Survivorship benefits would be available to husbands of female workers on the same basis as to wives of male workers. The Social Security Act and the civil service and military service retirement acts are in conflict. Public schools and universities could not be limited to one sex and could not apply different admission standards to men and women. Laws requiring longer prison sentences for women than men would be invalid, and equal opportunities for rehabilitation and vocational training would have to be provided in public correctional institutions. Different ages of majority based on sex would have to be harmonized. Federal, State, and other governmental bodies would be obligated to follow nondiscriminatory practices in all aspects of employment, including public school teachers and State university and college faculties.
What would be the economic effects of the equal rights amendment? Direct economic effects would be minor. If any labor laws applying only to women still remained, their amendment or repeal would provide opportunity for women in better-paying jobs in manufacturing. More opportunities in public vocational and graduate schools for women would also tend to open up opportunities in better jobs for women.
Indirect effects could be much greater. The focusing of public attention on the gross legal, economic, and social discrimination against women by hearings and debates in the Federal and State legislatures would result in changes in attitude of parents, educators, and employers that would bring about substantial economic changes in the long run.
Sex prejudice cuts both ways. Men are oppressed by the requirements of the Selective Service Act, by enforced legal guardianship of minors, and by alimony laws. Each sex, I believe, should be liable when necessary to serve and defend this country. Each has a responsibility for the support of children.
There are objections raised to wiping out laws protecting women workers. No one would condone exploitation. But what does sex have to do with it. Working conditions and hours that are harmful to women are harmful to men; wages that are unfair for women are unfair for men. Laws setting employment limitations on the basis of sex are irrational, and the proof of this is their inconsistency from State to State. The physical characteristics of men and women are not fixed, but cover two wide spans that have a great deal of overlap. It is obvious, I think, that a robust woman could be more fit for physical labor than a weak man. The choice of occupation would be determined by individual capabilities, and the rewards for equal works should be equal.
This is what it comes down to: artificial distinctions between persons must be wiped out of the law. Legal discrimination between the sexes is, in almost every instance, founded on outmoded views of society and the pre-scientific beliefs about psychology and physiology. It is time to sweep away these relics of the past and set further generations free of them.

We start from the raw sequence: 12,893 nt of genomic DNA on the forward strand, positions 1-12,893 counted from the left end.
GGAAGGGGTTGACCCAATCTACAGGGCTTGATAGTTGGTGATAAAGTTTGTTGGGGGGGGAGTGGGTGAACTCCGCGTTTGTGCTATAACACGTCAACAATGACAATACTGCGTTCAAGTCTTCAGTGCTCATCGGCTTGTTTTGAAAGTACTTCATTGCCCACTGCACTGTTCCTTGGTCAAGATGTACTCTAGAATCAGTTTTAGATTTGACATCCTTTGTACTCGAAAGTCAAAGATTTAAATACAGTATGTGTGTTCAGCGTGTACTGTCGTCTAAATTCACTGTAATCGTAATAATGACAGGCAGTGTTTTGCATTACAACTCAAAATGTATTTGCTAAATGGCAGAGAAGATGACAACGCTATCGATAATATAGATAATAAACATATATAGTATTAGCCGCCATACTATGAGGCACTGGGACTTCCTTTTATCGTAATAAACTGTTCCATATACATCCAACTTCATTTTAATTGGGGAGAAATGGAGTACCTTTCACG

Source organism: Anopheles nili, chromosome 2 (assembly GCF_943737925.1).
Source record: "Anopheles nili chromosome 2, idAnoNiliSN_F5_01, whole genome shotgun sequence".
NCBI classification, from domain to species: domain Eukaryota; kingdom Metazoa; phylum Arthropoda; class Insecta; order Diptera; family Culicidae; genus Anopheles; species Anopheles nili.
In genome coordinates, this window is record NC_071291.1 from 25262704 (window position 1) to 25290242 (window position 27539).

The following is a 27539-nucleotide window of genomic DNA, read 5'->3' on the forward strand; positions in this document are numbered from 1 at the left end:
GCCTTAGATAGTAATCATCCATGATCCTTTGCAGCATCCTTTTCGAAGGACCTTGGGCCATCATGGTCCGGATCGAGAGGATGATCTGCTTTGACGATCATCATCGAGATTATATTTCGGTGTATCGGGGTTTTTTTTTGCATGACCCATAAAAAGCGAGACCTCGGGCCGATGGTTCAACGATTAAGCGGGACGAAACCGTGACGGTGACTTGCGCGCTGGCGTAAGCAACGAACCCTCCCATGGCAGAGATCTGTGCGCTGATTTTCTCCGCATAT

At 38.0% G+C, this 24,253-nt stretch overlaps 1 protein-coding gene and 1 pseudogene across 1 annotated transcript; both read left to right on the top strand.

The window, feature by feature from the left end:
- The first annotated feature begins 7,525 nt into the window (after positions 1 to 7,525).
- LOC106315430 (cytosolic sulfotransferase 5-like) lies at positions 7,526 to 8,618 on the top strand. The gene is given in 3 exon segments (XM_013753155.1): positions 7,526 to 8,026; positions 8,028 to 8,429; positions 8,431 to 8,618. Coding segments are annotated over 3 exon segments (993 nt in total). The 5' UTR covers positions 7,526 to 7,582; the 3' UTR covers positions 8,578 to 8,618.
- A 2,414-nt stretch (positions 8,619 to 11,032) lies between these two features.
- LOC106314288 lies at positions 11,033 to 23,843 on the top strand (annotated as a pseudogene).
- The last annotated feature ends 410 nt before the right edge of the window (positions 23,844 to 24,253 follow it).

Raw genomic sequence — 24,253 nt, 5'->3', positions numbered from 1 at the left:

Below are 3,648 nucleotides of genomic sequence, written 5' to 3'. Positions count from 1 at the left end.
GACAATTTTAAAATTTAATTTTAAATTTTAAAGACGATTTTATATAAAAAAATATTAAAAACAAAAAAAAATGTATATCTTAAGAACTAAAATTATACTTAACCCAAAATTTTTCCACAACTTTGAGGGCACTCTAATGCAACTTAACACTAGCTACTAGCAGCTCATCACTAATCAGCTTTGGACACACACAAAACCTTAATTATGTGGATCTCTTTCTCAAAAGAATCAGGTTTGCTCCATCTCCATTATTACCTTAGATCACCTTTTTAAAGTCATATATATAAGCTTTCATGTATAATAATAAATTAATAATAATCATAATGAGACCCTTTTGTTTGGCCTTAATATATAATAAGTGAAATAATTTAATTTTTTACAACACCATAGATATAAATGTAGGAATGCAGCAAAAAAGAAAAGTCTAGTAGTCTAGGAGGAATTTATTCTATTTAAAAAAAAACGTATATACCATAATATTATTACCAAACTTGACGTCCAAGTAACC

Federal agencies and institutions responsible for the enforcement of equal opportunity laws need the authority of a Constitutional amendment. The 1964 Civil Rights Act and the 1963 Equal Pay Act are not enough; they are limited in their coverage — for instance, one excludes teachers, and the other leaves out administrative and professional women. The Equal Employment Opportunity Commission has not proven to be an adequate device, with its power limited to investigation, conciliation, and recommendation to the Justice Department. In its cases involving sexual discrimination, it has failed in more than one-half. The Justice Department has been even less effective. It has intervened in only one case involving discrimination on the basis of sex, and this was on a procedural point. In a second case, in which both sexual and racial discrimination were alleged, the racial bias charge was given far greater weight.
Evidence of discrimination on the basis of sex should hardly have to be cited here. It is in the Labor Department’s employment and salary figures for anyone who is still in doubt. Its elimination will involve so many changes in our State and Federal laws that, without the authority and impetus of this proposed amendment, it will perhaps take another 194 years. We cannot be parties to continuing a delay. The time is clearly now to put this House on record for the fullest expression of that equality of opportunity which our founding fathers professed. They professed it, but they did not assure it to their daughters, as they tried to do for their sons.
The Constitution they wrote was designed to protect the rights of white, male citizens. As there were no black Founding Fathers, there were no founding mothers — a great pity, on both counts. It is not too late to complete the work they left undone. Today, here, we should start to do so.
In closing I would like to make one point. Social and psychological effects will be initially more important than legal or economic results. As Leo Kanowitz has pointed out:
“Rules of law that treat of the sexes per see inevitably produce far-reaching effects upon social, psychological and economic aspects of male-female relations beyond the limited confines of legislative chambers and courtrooms. As long as organized legal systems, at once the most respected and most feared of social institutions, continue to differentiate sharply, in treatment or in words, between men and women on the basis of irrelevant and artificially created distinctions, the likelihood of men and women coming to regard one another primarily as fellow human beings and only secondarily as representatives of another sex will continue to be remote. When men and women are prevented from recognizing one another’s essential humanity by sexual prejudices, nourished by legal as well as social institutions, society as a whole remains less than it could otherwise become.”